The Supreme Court, the mandate and … broccoli

By all indications, the second day of oral arguments on the constitutionality of ObamaCare did not go well. This surprised many legal experts, who assumed that Supreme Court justices would follow well-established precedent and approve the individual mandate. Of course, they still may.

What stood out to me, though, in reading the coverage of the arguments was Justice Scalia’s insipid line of questioning, which didn’t rise above the level of commentary you’d expect to find on the Sean Hannity or Rush Limbaugh shows. How bad was it? Scalia actually parroted one of the most intellectually dishonest talking points against the mandate: broccoli.

Scalia: “Could you define the market – everybody has to buy food sooner or later, so you define the market as food, therefore, everybody is in the market; therefore, you can make people buy broccoli.”

That might work on talk radio when you’re blabbing to a bunch of sympathetic listeners. But Americans deserve better from justices sitting on their highest court.

Donald Verrilli, the Obama administration lawyer who everyone agrees was far from at the top of his game, managed to counter Scalia, but in a halting and convoluted way: “No, that’s quite different. That’s quite different. The food market, while it shares that trait that everybody’s in it, it is not a market in which your participation is often unpredictable and often involuntary. It is not a market in which you often don’t know before you go in what you need, and it is not a market in which, if you go in and — and seek to obtain a product or service, you will get it even if you can’t pay for it,” Verrilli said.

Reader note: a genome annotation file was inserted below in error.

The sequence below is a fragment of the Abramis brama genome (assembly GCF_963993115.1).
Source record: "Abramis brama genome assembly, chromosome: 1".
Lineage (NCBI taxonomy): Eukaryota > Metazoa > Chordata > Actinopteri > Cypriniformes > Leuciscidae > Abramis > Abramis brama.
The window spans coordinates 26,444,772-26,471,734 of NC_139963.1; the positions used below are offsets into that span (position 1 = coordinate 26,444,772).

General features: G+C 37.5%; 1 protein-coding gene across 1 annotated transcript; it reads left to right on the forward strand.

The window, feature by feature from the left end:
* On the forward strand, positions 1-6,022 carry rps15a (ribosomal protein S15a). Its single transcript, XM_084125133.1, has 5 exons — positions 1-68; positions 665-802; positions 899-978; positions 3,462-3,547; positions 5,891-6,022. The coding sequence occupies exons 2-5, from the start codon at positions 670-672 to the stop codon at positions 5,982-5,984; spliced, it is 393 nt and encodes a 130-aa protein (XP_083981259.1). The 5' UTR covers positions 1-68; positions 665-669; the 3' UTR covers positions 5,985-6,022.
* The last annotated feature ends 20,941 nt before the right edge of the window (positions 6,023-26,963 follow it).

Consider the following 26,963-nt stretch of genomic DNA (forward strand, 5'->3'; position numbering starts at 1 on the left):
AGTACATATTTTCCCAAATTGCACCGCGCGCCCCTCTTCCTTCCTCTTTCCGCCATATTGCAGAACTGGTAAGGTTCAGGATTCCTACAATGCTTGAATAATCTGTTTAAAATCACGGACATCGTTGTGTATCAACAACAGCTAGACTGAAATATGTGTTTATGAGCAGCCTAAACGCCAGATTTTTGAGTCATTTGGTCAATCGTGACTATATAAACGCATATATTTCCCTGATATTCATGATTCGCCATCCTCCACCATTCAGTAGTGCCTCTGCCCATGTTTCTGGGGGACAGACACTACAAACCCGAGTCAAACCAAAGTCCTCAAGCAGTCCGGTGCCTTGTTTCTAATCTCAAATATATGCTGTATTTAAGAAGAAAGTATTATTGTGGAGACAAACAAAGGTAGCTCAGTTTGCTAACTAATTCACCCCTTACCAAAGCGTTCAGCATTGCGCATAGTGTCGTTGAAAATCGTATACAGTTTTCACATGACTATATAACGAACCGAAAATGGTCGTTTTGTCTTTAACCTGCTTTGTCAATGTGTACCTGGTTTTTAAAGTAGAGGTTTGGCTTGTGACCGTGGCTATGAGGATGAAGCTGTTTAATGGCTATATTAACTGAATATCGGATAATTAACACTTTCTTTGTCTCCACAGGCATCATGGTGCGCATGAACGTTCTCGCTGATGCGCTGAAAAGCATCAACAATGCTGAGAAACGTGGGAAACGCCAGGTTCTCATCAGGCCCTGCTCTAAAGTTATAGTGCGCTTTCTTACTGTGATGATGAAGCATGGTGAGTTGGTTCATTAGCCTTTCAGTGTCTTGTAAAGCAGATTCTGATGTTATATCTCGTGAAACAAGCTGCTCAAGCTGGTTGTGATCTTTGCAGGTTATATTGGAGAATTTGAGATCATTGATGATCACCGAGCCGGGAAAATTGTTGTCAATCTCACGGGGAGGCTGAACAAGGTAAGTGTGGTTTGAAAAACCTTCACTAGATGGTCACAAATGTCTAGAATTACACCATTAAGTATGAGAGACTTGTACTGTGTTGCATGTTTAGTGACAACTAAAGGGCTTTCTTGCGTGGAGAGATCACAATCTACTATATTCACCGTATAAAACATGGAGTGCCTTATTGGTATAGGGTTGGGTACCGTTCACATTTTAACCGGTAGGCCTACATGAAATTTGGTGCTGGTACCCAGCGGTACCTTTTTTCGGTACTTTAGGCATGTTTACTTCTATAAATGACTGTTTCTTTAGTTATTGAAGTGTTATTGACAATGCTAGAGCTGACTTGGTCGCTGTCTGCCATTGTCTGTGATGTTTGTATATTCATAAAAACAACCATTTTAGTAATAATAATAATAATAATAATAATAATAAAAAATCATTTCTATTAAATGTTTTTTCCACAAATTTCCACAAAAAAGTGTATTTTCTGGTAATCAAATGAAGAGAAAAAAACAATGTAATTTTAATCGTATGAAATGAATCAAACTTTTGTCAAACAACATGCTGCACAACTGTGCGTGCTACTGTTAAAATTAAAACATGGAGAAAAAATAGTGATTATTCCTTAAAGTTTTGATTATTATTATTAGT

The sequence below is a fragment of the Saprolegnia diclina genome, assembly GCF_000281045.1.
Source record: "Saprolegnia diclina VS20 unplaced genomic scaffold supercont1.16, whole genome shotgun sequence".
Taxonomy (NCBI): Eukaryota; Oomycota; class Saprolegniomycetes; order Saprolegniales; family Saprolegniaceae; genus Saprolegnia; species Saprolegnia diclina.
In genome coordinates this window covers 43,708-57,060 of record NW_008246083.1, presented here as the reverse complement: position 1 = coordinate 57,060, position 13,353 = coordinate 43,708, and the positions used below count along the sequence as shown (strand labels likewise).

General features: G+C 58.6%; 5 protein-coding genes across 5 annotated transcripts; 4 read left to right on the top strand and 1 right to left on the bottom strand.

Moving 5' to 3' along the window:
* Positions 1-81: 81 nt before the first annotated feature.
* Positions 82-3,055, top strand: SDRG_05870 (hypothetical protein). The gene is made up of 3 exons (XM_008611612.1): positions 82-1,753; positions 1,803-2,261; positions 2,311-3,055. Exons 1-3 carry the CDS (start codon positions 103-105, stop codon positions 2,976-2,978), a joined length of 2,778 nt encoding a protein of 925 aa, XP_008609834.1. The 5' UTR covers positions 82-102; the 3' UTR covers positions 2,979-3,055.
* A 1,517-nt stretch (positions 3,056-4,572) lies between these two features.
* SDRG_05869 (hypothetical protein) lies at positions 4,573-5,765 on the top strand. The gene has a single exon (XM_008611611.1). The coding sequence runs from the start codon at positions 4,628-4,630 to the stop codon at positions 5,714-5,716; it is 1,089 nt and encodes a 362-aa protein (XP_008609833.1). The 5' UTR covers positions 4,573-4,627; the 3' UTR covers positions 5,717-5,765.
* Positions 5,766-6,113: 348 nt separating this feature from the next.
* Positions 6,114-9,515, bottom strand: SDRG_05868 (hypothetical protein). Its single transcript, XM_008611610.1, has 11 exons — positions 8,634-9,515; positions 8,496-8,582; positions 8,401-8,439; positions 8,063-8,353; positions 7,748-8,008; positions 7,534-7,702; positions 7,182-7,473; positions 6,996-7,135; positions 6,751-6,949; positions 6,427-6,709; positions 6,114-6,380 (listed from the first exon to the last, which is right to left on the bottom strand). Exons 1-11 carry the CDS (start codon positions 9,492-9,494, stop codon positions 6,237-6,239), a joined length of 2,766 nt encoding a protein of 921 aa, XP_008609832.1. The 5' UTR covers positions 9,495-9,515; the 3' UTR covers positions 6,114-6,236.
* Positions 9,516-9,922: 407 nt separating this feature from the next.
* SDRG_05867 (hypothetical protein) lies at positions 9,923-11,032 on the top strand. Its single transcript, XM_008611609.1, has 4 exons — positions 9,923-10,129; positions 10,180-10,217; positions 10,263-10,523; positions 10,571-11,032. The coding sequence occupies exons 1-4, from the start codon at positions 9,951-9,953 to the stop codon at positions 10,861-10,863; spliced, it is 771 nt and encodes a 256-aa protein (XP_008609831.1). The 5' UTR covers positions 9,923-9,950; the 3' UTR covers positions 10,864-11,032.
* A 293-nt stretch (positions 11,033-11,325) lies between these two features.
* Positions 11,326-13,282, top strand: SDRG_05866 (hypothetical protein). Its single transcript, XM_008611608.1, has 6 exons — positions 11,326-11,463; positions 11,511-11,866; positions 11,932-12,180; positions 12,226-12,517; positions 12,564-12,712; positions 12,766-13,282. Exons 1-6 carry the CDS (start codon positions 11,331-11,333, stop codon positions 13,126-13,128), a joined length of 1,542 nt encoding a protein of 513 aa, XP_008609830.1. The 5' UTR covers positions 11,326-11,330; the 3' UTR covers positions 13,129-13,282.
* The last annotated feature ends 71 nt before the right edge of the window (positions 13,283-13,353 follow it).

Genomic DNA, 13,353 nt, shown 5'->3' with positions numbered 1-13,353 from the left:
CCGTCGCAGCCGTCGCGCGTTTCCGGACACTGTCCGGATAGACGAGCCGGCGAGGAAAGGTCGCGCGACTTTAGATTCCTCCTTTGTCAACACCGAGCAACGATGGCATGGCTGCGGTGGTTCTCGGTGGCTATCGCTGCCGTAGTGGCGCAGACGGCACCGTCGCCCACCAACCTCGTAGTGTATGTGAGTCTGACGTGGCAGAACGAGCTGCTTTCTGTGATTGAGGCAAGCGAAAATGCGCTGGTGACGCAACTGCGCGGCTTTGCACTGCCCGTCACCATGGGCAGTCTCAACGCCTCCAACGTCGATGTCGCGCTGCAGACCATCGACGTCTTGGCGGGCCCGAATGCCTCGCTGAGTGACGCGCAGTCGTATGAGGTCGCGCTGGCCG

Health care spending makes up one-sixth of the U.S. economy. There is absolutely no doubt that Congress has the Commerce Clause authority to regulate the health care market. No individual can choose not to be part of that market. You can hope you won’t need health care services. You can pray you won’t need them. You can work out regularly and eat right and be young and healthy. But that bus you accidentally walk in front of … or the cancer that catches up to you … or any other number of unforeseeable circumstances can force you into the market at any time whatsoever.

Billions of dollars are currently spent by hospitals, states and the federal government to pay for the care of people who wished they could have stayed out of the health care market.

It is thus a perfectly necessary and proper part of the response to the systemic problems in our health care system to require everyone to prepare for their eventual need to enter that market by either purchasing insurance, and by providing subsidies for those who can’t afford it.

If you think that in anyway is comparable to forcing Americans to buy broccoli, you should not be wearing the robes of a Supreme Court justice.

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